"I'm not resisting!"

White officer filmed brutally assaulting black man sitting on his mother’s porch won’t face charges

screen capture / youtube

A white police officer from Greensboro, North Carolina will not face criminal charges after he was filmed brutally assaulting an unarmed black man who was sitting on his mother’s porch.

On Monday, Guilford County Chief Assistant District Attorney Howard Neumann said that, despite having violated his department’s “use of force” policy, former Greensboro Police Department officer Travis Cole did not break the law when he participated in the arrest of Dejuan Yourse earlier this summer.

Body-camera footage of the July 17 arrest shows Yourse sitting calmly on his mother’s front porch when police arrive in response to a neighbor’s call of a possible break-in. After several minutes of polite questioning, during which Yourse explains that he is waiting for his mother to get home, Cole is seen poking Yourse in the chest and can be heard saying “you seemed a little animated.” Shortly thereafter, Cole attempted to arrest Yourse, viciously hitting him as the two struggled.

Yourse was eventually charged with resisting arrest and assaulting an officer.

Charges against Yourse were quickly dropped and two separate investigations into Officer Cole were launched, resulting in his resignation from the force on August 19. However, as local news outlet Triad City Beat learned, Cole had, in fact, been promoted on August 1—several days after the internal investigation into his conduct had been launched.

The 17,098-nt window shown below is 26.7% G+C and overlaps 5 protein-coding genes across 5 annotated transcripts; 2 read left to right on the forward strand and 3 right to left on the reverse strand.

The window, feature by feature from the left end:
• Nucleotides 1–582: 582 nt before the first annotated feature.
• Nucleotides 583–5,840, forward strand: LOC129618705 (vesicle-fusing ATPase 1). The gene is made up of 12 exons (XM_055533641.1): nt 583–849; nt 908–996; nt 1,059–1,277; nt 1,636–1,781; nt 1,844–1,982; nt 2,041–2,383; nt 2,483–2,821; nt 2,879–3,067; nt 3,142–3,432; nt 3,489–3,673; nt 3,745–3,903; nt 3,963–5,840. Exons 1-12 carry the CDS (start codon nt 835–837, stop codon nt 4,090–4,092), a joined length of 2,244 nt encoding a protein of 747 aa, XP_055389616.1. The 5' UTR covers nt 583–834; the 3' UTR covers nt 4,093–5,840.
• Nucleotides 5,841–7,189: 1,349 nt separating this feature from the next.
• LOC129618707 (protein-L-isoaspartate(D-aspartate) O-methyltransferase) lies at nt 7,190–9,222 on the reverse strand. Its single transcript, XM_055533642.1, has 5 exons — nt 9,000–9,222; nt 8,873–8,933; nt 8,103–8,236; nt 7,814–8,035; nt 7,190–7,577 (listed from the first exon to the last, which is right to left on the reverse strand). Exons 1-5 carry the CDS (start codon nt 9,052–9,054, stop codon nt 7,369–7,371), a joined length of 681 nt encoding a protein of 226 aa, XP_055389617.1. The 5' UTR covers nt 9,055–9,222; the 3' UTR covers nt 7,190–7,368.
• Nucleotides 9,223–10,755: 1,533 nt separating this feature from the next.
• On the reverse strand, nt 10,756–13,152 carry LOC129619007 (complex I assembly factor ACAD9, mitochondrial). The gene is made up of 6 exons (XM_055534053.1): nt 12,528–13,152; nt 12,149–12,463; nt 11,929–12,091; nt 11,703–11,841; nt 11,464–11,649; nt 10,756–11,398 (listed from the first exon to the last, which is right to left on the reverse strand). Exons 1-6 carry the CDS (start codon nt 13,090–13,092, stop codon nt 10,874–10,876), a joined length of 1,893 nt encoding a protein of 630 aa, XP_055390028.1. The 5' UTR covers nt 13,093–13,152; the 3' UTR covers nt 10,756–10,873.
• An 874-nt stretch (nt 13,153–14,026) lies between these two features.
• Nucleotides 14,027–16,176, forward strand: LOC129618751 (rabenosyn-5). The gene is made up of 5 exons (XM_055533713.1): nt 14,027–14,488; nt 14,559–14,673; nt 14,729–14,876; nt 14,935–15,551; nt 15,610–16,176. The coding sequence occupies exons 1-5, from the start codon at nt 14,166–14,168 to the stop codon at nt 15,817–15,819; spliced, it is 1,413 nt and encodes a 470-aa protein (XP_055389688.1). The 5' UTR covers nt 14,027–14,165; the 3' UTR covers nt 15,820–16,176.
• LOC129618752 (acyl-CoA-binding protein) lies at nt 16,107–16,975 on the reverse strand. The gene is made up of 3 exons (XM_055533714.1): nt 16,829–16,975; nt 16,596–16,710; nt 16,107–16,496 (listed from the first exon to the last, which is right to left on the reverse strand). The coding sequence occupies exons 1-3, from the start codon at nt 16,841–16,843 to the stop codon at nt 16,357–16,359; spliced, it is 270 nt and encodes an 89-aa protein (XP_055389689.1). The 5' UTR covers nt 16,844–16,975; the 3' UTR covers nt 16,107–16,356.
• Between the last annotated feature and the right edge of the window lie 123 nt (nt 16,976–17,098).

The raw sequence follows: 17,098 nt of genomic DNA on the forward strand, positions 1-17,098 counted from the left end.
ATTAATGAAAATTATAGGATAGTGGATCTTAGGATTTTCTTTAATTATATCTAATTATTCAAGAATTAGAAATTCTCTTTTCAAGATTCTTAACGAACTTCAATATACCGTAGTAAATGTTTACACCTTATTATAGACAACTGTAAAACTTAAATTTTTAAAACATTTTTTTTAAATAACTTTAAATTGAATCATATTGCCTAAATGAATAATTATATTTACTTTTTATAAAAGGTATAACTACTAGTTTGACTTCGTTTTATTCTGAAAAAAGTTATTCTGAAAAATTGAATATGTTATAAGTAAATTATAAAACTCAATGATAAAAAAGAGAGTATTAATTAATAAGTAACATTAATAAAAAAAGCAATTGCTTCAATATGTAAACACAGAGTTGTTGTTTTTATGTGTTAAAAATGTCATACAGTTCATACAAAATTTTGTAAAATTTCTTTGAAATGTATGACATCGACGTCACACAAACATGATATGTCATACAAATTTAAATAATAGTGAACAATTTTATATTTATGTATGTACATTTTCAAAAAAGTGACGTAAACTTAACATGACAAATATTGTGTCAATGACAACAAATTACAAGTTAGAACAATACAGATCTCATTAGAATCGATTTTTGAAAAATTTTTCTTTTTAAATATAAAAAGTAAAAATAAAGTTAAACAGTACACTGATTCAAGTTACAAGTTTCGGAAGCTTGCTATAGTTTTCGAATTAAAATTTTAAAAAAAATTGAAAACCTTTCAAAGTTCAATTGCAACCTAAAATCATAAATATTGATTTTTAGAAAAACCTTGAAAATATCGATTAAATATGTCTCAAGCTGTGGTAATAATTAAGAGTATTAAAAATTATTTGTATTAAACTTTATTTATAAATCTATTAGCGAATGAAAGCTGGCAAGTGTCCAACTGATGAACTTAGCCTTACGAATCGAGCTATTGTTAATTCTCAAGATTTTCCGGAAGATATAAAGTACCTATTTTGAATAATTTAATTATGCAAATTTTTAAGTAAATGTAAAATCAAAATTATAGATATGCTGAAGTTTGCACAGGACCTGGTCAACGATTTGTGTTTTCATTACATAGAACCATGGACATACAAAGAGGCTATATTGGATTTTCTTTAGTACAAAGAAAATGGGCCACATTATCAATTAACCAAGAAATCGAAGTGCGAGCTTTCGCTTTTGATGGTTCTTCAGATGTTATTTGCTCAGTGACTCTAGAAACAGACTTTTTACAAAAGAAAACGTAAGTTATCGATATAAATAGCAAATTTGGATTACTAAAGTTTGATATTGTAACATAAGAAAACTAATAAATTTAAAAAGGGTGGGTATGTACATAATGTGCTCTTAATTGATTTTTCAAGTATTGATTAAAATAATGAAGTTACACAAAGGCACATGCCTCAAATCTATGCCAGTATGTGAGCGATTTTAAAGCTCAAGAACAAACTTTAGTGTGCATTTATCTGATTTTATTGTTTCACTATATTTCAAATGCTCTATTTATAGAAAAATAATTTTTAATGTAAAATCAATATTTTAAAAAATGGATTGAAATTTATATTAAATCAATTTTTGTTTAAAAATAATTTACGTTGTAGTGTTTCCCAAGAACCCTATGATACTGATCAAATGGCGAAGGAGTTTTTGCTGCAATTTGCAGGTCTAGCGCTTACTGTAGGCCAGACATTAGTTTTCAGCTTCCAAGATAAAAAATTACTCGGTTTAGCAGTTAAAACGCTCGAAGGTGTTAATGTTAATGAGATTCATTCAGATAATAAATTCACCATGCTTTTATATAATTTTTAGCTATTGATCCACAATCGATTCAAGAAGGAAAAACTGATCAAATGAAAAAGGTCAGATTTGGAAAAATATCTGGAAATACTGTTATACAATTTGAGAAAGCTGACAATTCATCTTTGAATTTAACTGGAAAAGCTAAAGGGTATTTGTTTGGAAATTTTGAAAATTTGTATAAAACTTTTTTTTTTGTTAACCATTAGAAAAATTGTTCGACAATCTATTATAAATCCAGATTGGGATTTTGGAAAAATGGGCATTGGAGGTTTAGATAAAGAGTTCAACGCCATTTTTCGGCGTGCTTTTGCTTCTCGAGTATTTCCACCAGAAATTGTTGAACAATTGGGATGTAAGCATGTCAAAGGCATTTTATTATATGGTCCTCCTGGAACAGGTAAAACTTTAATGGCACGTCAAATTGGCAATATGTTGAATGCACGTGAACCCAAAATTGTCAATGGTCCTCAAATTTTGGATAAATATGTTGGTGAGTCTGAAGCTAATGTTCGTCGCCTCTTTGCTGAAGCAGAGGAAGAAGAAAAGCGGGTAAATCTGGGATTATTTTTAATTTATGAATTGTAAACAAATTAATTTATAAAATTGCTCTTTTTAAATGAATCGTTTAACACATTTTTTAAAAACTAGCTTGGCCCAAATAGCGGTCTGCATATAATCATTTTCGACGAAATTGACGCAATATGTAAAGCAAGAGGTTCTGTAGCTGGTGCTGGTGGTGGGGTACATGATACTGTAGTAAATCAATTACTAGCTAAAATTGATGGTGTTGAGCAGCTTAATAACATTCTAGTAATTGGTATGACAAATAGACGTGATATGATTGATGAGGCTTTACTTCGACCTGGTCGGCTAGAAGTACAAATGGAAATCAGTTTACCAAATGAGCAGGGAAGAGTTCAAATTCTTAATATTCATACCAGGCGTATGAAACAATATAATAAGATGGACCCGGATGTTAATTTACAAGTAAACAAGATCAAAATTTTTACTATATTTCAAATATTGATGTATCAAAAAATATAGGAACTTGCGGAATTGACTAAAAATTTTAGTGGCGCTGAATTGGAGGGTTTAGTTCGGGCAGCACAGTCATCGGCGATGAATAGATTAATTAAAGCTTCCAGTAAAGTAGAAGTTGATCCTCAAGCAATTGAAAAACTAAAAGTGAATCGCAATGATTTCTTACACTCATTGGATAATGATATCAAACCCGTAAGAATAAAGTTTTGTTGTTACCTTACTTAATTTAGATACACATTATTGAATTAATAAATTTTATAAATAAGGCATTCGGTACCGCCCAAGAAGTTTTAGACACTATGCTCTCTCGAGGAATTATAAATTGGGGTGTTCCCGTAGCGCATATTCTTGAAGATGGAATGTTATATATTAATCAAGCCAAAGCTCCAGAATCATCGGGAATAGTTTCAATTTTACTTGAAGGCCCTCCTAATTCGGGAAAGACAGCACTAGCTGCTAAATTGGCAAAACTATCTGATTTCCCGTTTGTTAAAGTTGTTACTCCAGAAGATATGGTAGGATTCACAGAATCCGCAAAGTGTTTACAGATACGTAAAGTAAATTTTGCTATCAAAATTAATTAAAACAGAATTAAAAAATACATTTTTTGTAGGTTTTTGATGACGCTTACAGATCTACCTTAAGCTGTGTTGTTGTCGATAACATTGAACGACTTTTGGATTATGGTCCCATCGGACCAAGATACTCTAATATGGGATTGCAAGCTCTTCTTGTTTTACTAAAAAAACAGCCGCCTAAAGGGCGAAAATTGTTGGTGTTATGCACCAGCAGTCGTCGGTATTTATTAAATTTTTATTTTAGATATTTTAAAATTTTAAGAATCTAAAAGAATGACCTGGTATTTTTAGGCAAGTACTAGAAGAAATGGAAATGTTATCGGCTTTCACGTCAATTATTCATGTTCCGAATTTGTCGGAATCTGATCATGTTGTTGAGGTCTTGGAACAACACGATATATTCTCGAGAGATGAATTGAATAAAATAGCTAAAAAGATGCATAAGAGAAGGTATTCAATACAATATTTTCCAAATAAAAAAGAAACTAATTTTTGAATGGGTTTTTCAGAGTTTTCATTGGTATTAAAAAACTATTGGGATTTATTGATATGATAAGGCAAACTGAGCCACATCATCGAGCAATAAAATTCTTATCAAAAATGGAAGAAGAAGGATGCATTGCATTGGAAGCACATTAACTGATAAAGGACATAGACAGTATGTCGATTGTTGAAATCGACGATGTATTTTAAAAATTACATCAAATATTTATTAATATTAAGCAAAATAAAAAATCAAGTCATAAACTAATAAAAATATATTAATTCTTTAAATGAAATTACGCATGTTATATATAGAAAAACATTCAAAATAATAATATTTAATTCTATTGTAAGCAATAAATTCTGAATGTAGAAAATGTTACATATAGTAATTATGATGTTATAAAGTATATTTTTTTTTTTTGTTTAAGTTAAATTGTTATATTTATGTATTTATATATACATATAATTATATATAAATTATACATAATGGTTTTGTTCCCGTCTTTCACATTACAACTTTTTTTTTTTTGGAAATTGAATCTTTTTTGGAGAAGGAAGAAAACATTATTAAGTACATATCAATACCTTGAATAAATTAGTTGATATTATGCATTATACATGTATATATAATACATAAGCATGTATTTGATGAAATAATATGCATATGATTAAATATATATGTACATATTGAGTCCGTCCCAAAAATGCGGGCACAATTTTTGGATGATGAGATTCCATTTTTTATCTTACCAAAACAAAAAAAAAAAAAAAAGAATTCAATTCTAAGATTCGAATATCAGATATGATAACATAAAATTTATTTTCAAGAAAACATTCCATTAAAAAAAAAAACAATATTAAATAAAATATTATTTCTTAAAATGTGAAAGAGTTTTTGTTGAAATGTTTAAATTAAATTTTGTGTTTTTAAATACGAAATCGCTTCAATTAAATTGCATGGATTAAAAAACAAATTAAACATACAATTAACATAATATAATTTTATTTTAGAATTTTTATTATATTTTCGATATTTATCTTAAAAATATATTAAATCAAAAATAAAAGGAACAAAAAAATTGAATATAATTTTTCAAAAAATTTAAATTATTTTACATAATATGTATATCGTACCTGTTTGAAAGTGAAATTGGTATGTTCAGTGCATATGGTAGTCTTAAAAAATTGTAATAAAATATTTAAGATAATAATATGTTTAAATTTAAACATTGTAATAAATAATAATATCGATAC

Cole’s conduct became national news after footage of the arrest was made public at a September 26 Greensboro City Council meeting where authorities apologized to Yourse and his mother.

“It was ugly. It was brutal. It was completely unnecessary,” Greensboro Mayor Nancy Vaughan said at the meeting. “We as a city council agree,” she told attendees. “Black lives matter.”

The city council also voted 8-0 in favor of a resolution urging District Attorney Neumann to refile charges against Cole after having declined to do so in August.

However, on Monday, Neumann made clear that the case was closed, even though an internal investigation had concluded that Cole violated a number of department policies during Yourse’s arrest. Neumann also declined to charge Officer Charlotte N. Jackson, who participated in Yourse’s arrest.